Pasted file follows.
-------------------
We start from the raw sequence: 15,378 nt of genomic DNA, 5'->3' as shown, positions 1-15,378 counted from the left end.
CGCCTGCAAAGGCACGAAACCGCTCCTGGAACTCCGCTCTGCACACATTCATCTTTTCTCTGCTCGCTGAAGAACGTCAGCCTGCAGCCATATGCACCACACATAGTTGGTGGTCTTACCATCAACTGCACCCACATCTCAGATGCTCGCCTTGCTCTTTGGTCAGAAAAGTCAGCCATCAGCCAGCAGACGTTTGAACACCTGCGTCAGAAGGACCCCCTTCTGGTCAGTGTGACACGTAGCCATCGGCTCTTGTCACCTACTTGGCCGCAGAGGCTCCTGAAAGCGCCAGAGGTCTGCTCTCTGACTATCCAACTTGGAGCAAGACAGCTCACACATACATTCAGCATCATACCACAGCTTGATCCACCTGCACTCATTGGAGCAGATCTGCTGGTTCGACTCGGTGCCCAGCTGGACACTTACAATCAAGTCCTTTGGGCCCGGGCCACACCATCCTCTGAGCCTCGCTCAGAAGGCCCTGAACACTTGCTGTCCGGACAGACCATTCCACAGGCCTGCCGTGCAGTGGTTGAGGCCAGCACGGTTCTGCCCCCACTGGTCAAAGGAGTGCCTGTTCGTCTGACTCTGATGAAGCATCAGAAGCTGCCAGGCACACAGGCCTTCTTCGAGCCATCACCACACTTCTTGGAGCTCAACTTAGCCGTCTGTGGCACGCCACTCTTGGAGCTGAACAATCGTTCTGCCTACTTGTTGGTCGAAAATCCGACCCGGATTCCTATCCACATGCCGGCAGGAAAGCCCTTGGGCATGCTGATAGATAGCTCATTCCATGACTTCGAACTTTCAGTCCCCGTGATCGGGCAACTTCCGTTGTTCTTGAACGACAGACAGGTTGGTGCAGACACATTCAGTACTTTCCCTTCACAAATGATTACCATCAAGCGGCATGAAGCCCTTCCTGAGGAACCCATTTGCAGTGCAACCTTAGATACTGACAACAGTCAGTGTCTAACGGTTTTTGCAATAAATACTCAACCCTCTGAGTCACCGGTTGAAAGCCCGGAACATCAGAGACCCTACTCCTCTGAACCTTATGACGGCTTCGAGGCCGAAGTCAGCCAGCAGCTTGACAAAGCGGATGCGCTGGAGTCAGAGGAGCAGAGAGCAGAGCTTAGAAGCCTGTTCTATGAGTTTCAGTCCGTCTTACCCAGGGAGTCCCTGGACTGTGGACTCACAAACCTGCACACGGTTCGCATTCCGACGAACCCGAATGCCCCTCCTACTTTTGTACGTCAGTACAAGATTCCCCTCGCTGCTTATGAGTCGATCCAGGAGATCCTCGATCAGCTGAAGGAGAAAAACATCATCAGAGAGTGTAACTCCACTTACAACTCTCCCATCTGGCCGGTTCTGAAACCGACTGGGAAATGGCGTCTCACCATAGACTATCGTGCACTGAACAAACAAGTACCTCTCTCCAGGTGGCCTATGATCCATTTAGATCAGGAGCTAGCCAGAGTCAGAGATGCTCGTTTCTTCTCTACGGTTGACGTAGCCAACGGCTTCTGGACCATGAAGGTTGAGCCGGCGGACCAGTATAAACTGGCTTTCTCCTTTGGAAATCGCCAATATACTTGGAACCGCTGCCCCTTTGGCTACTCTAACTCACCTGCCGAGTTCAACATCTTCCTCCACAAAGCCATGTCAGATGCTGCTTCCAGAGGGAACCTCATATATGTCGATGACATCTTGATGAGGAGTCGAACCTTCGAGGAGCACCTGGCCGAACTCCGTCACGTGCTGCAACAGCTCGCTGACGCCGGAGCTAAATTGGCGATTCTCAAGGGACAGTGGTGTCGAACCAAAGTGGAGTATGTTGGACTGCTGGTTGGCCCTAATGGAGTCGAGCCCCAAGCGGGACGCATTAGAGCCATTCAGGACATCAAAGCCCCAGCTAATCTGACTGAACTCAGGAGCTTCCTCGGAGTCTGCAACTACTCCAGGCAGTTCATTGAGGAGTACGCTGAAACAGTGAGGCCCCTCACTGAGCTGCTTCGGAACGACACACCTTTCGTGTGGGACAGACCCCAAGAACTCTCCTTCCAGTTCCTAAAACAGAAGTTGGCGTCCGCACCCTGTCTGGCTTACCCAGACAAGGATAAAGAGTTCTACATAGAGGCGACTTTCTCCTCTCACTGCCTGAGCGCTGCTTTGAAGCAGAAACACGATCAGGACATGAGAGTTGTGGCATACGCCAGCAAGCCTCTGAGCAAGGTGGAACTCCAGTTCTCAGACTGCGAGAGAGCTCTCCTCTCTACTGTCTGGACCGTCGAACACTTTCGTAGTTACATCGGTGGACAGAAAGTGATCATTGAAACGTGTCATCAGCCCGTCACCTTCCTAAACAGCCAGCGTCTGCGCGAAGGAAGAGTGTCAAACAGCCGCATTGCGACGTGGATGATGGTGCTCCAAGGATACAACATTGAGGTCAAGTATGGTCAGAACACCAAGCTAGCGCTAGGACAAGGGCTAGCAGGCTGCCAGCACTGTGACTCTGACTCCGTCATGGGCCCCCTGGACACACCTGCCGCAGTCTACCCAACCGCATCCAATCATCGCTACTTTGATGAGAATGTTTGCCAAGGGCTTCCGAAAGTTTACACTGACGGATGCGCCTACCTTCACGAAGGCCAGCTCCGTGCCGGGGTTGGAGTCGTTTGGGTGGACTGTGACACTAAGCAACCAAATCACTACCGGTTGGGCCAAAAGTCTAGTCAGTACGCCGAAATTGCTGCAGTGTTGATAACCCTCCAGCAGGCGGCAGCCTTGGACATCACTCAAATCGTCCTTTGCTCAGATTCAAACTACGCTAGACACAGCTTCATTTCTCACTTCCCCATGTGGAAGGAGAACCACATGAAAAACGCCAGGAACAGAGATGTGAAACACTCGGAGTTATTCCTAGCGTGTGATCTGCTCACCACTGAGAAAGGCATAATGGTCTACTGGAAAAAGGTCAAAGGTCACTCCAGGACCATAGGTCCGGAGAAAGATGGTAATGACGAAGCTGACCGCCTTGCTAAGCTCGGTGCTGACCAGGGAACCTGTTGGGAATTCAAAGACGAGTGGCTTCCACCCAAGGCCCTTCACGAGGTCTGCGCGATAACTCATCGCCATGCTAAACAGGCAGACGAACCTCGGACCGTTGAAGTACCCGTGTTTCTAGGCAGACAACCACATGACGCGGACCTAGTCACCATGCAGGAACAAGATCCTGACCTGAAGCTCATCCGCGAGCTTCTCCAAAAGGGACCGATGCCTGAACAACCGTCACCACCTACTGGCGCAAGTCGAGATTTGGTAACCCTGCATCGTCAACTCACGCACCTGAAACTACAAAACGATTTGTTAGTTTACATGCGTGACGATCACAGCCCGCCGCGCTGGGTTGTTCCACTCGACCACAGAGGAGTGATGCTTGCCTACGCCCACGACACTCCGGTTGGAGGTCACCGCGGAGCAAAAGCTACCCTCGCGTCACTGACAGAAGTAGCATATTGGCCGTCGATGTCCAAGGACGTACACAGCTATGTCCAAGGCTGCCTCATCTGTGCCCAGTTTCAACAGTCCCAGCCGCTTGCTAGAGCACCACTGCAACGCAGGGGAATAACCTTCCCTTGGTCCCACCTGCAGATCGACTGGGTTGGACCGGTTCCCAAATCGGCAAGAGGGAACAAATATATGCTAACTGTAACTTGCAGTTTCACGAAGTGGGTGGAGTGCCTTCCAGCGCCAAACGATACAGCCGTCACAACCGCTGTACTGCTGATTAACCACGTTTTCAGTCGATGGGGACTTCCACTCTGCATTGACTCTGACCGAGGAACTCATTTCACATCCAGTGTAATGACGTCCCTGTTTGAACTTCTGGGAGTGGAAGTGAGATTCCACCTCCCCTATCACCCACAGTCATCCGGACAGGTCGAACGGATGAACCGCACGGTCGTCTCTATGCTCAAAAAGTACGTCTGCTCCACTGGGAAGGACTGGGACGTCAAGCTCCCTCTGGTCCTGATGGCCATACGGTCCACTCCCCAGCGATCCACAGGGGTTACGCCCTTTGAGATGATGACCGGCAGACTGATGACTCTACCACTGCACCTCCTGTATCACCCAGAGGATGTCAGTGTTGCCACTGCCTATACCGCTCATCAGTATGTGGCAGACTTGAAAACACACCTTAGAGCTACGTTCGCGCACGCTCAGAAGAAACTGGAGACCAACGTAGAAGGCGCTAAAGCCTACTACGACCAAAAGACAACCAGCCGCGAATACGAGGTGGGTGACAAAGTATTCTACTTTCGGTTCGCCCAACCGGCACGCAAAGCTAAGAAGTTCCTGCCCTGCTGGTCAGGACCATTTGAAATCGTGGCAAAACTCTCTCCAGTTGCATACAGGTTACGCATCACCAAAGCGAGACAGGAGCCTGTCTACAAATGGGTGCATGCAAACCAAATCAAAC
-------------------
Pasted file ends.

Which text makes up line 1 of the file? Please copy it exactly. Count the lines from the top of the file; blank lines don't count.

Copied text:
We start from the raw sequence: 15,378 nt of genomic DNA, 5'->3' as shown, positions 1-15,378 counted from the left end.